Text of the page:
Reasonable Searches

If evidence was obtained illegally, then it will be inadmissible in court. Search warrants are required to search a private citizen’s property. Exception is that if the property is in plain sight or at public checkpoints. Another exception is exigent circumstances where there is an immediate threat to human life or of evidence being destroyed. Search warrants only apply to law enforcement and those who are acting under the color of law. An example is a corporate security professional seizing data in a corporate case under direct supervision of law enforcement.

Entrapment and Enticement

Entrapment – When a law enforcement persuades someone to commit a crime when the person otherwise had no intention to.
Enticement – When a law enforcement makes conditions for commission favourable but the person is already determined to commit the crime.

Computer Crime

  • Computer systems as target – Crimes where the computer systems serve as a primary target, such as disrupting online commerce by means of Distributed Denial of Service attacks, installing malware on systems for the distribution of spam, or exploiting vulnerability on a system to leverage it to store illegal content.
  • Computer as a tool – Crimes where the computer is a central component enabling the commission of the crime. Examples include: stealing trade secrets by compromising a database server, leveraging computers to steal cardholder data from payment systems, conducting computer based reconnaissance to target an individual for information disclose or espionage, and using computer systems for the purposes of harassment.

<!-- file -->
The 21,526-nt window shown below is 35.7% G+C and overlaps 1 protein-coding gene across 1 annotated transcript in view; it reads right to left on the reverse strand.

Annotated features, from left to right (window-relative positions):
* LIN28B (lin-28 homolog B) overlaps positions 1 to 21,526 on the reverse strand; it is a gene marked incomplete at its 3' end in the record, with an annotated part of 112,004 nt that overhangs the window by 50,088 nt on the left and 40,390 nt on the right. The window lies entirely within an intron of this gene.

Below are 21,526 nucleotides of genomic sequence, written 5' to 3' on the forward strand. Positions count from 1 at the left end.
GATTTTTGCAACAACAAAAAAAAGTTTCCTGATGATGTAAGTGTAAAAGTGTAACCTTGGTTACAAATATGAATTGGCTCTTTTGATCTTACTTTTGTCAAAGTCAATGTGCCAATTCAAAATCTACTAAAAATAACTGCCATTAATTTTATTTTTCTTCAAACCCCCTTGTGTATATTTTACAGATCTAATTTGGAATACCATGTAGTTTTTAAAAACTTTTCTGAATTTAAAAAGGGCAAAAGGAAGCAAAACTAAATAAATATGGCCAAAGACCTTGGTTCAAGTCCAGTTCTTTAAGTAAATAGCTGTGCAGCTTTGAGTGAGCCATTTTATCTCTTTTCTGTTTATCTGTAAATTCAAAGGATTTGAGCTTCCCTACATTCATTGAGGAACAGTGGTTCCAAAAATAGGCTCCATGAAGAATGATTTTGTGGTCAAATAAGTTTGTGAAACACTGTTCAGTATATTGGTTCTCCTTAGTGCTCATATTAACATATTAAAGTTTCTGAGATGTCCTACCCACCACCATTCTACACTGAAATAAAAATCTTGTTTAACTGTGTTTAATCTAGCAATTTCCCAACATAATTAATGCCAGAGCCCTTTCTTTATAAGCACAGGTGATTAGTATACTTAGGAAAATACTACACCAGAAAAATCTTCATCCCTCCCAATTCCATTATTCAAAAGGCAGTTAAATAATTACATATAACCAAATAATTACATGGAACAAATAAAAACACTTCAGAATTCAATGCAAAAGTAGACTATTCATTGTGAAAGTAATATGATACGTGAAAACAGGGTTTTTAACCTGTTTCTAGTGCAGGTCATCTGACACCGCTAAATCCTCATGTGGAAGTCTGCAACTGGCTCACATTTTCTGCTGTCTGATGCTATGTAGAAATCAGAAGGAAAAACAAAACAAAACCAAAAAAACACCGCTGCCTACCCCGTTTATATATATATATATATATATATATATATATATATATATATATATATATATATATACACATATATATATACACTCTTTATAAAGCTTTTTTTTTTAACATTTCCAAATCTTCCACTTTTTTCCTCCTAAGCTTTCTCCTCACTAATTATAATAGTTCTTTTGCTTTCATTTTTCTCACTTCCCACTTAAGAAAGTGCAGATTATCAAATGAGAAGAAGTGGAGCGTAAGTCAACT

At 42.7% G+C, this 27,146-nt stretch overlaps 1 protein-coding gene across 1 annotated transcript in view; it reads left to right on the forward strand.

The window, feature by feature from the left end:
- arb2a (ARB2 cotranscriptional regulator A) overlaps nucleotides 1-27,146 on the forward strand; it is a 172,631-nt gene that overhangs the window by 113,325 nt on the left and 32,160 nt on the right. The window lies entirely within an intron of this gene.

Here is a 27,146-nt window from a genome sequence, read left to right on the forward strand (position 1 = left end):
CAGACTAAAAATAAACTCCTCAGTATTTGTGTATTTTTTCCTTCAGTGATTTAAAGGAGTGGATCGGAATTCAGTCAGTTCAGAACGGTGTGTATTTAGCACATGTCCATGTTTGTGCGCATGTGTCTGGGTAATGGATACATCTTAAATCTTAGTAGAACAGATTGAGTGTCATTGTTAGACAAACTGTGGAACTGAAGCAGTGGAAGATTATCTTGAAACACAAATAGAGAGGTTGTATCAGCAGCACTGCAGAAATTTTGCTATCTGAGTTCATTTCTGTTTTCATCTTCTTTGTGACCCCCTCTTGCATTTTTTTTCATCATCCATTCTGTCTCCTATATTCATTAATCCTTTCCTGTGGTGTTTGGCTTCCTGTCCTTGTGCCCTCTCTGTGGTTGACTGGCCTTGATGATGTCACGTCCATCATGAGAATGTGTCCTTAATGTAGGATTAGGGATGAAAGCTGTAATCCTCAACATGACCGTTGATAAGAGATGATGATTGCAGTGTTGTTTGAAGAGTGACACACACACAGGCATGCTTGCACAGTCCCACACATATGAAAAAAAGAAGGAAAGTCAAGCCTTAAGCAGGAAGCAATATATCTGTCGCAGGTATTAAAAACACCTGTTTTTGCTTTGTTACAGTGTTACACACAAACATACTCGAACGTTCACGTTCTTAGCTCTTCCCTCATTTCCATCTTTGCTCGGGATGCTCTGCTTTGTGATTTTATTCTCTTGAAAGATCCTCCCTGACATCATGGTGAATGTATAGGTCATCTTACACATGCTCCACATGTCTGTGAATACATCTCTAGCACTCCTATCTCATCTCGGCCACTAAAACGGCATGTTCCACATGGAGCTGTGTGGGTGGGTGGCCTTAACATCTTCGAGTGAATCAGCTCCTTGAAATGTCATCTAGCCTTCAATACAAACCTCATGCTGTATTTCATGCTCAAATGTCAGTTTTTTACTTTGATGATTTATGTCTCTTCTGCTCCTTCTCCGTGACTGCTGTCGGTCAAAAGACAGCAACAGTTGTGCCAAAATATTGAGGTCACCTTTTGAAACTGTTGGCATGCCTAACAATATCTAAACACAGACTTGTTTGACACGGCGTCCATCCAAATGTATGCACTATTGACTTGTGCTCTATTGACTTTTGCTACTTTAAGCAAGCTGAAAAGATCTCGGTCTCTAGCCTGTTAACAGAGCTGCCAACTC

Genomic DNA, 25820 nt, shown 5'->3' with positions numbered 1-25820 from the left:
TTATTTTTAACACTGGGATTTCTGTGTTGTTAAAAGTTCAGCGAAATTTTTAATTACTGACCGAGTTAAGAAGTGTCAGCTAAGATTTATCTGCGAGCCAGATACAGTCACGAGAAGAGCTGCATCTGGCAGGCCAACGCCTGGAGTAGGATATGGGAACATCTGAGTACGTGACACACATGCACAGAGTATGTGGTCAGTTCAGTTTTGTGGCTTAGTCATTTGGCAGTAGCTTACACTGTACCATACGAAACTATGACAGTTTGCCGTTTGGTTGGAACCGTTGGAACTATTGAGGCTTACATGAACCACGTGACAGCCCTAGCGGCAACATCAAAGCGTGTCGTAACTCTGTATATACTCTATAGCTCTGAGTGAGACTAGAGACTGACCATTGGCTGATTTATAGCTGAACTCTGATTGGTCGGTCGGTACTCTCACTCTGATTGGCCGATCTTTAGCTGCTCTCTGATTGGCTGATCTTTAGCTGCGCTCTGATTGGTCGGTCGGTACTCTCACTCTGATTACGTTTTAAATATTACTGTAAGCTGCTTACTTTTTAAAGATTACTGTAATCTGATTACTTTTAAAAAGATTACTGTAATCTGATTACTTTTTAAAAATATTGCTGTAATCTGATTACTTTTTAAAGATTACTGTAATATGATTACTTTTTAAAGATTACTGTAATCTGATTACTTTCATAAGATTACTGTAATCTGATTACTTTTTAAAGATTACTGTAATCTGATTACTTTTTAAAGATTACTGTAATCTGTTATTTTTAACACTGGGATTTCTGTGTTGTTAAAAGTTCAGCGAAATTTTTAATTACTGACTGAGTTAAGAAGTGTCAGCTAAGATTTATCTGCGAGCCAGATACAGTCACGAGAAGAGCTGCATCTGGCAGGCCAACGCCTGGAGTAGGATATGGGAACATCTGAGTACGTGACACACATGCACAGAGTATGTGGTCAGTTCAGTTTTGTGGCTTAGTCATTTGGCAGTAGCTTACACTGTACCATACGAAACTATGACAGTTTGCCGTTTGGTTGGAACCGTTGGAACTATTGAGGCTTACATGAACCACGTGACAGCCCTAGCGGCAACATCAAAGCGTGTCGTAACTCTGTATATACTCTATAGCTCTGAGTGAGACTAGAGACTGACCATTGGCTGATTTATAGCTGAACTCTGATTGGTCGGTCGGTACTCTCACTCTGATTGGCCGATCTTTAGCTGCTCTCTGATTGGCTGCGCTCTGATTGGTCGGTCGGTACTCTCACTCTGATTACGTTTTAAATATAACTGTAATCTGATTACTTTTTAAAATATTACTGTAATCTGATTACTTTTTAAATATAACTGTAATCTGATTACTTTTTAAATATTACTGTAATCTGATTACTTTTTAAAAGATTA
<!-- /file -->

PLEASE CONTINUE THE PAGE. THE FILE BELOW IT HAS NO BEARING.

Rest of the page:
Intellectual Property

Intellectual property refers to intangible assets.  This mostly refers to software, proprietary code, and other digital assets owned by the organization, but can also refer to unpublished books, music, art, inventions, patents, or other information that should be protected.

  • Trademark – Associate with marketing, a distinguishing name, logo, symbol or image. TM used for unregistered and circle R is used with registered trademark.
  • Servicemark – Is used to brand a service – SM
  • Patent – Provide Monopoly to the patent holder on the right to use, make, or sell an invention for a period of time in exchange for the holder’s making the invention public. Europe and US patents last 20 years.
  • Copyright – A copyright protects published or unpublished original work from unauthorized duplication without due credit and compensation. Copyright covers not only books but also advertisements, articles, graphic designs, labels, letters (including emails), lyrics, maps, musical compositions, product designs, etc. A registered copyright is one that has been registered with the copyright office. Copyrights last 70 years after death of author, or 95 years after first publication if it is a product of a corporation or 120 years after creation. Software is covered by copyright
  • First sale doctrine – Allows legitimate purchaser of copyrighted material to sell it to another person.